Indie is the fashion at the moment. You can’t turn a corner without seeing or hearing something about the newest band – how revolutionary they are, how they’re going to be the next big thing, the voice for the troubled youth. But deep down, for the most part, they’re usually little more than a fashion, a passing trend.
It’s flamboyant, it’s theatrical, it’s too over the top to be enjoyable and slowly you become disillusioned. Here at Bido Lito!, we’ve sifted through the rubble to find a band who match the expectations of the fans…THE SUZUKIS, a four piece from Wigan, are one of those rare groups who actually deserve the praise, mixing punk, rock, indie and 80’s sounds with typical northern themes and lyrics. Zane Lowe has been going nuts about them n all. So Bido Lito! braved the East Lancs road and caught up with the band in their native Wigan, in search of what all the fuss is about…
Bido Lito!: For those who haven’t come across you as yet, how would you describe your music?
The Suzukis: It’s hard to describe your own music. We have a friend who did once say we sound a bit like early Nirvana. I can’t hear it, but that’s not a bad thing to say. I’d rather people say that than say, Snow Patrol. We just hope it’s powerful really, melodic, and heavy. A little bit aggressive.
BL!: What was it like developing as a band in Wigan?
TS: For a small town, Wigan is really good. You only need to go to places like Warrington and St Helens to realise Wigan actually has a lot of venues, and there’s always something going on and places to play. There are other bands in Wigan like Victorian Dad and Glassheads who are really good, there’s loads going on there.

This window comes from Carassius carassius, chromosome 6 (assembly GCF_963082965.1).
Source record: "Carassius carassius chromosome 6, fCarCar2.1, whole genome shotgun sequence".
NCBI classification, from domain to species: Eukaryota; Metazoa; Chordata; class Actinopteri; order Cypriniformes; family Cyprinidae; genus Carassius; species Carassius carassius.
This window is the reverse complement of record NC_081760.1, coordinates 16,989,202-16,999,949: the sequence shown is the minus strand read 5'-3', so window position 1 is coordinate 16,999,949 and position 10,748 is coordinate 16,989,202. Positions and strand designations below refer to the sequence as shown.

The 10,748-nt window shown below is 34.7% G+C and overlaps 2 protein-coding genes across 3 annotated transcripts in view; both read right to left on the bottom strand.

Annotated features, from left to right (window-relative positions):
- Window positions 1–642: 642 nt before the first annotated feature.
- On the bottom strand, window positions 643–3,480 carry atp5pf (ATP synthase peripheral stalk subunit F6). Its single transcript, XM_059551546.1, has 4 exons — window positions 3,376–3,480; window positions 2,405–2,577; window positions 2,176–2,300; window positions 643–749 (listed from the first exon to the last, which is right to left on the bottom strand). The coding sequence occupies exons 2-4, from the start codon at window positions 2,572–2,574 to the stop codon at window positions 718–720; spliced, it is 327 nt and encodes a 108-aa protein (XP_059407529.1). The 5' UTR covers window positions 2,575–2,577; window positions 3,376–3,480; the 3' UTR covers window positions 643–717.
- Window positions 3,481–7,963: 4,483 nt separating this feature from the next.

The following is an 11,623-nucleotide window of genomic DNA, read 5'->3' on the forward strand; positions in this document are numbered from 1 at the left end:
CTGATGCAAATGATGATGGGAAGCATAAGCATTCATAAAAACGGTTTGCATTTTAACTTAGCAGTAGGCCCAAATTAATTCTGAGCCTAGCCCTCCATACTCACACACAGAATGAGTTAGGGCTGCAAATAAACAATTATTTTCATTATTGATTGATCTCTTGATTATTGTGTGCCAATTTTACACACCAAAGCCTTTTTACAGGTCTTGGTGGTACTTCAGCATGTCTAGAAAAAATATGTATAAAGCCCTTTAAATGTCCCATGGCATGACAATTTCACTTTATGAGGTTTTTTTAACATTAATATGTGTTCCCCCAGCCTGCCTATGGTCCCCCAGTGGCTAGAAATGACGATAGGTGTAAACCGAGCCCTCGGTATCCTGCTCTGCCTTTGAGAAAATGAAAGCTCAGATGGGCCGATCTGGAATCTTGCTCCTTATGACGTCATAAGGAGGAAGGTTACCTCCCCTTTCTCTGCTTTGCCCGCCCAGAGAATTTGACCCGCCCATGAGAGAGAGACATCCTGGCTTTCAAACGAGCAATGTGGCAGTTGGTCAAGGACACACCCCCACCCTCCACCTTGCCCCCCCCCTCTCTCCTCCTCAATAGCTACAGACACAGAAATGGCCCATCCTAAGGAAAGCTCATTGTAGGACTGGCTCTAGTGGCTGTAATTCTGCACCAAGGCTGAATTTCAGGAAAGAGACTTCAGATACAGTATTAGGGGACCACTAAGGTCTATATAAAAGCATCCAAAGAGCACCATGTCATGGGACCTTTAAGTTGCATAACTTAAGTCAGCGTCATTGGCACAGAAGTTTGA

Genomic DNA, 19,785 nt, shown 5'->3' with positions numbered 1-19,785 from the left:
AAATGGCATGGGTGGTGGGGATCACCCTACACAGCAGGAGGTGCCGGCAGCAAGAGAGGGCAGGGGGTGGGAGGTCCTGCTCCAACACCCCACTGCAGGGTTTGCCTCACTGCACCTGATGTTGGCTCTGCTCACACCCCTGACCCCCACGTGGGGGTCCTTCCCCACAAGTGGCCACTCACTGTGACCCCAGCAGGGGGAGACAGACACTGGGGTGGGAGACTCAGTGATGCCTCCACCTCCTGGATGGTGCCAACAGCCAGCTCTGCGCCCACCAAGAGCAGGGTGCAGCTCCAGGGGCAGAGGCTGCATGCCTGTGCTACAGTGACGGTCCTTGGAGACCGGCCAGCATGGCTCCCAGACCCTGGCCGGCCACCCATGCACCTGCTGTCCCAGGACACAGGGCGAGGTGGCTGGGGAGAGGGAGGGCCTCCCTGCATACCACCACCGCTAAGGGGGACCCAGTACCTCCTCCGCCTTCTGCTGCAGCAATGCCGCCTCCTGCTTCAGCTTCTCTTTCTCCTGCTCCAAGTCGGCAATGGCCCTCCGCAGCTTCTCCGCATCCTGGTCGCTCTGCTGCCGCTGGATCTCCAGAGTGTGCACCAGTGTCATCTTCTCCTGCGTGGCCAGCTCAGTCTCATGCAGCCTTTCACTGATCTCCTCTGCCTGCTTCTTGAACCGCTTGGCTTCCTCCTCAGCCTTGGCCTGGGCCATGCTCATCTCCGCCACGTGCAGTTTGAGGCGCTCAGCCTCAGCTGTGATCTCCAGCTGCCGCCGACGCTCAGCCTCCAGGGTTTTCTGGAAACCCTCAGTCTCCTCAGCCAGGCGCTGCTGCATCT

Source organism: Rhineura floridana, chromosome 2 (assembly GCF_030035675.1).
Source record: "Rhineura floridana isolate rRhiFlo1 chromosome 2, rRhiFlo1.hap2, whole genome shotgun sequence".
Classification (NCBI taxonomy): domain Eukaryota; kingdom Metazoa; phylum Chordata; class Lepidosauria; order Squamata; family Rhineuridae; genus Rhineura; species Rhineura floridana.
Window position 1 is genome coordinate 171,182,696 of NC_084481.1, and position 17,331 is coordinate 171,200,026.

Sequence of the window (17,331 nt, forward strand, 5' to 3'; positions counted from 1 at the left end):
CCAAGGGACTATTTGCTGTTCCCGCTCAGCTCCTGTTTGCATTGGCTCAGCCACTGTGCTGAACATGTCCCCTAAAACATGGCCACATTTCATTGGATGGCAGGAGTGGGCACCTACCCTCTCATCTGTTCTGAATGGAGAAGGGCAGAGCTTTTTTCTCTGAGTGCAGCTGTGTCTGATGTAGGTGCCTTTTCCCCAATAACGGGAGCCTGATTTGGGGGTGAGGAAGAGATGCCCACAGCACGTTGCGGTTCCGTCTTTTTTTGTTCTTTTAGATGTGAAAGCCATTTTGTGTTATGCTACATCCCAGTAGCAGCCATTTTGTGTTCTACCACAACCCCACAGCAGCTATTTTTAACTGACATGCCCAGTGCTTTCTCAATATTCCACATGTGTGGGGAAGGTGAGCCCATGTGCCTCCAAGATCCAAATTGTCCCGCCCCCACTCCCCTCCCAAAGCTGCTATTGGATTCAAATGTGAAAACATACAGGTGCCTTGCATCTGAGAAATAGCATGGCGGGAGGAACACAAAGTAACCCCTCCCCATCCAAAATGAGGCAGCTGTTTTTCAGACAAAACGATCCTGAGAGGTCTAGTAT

BL!: You’re signed to Deltasonic, who can lay claim to bands such as The Rascals, The Coral and The Dead 60s, how has that affected you?
TS: It has helped a lot. It’s always good to have someone who has experience, someone who can listen to you and tell you not what you’re doing wrong, just, what you can do better. It’s given us a chance to go on tour too; we’ve played with The Rascals and The Dead 60s. There’s no extra pressure, because we practised every day anyway, we’re always playing and writing, but sometimes they help with arranging, if a bit in a song isn’t quite there. We do do things in the wrong order.
BL!: How do people react to your music around the country?
TS: People seem to take our music really well all over, except in the North East like Sunderland and Newcastle, they don’t like us there. In one gig in Newcastle there were people doing roly-poly’s around the place, it was weird. London goes really well, and we played in Birmingham with The View. There were about 2,000 people there, and that was really good.
BL!: Guitar music seems to becoming the new pop, do you think the current trend of music will affect the way you write?
TS: A lot of people have been saying that, but we’ve been doing the same thing for years anyway so we’ll just keep doing it. If we’d come from London or somewhere else, we wouldn’t sound as we do, but there’s no sort of ‘ooh we’re working class’ cliché. We don’t plan songs, we don’t craft them, they just happen as we write. You don’t write a song because you think you should have a song that sounds like that; you just write what comes to you.
BL!: From current crop of new bands, who could you pick out as stand out artists?
TS: The band we played with, The Loud, they were good, Victorian Dad and Glassheads too. It’s much easier to name bands you don’t like, and why you don’t like them – bands who take themselves too seriously.
The Suzukis’ latest single, Reasons for Leaving is filled with their usual anger and desperation and, without doubt, is in a class of its own. It’s a breath of fresh air from the current wave of pretentious art school indie music thats doing the rounds and The Suzukis can hold their head’s high with pride at this latest effort. They are one of the best bands to come out of the North for a long time and, certainly, the best is yet to come.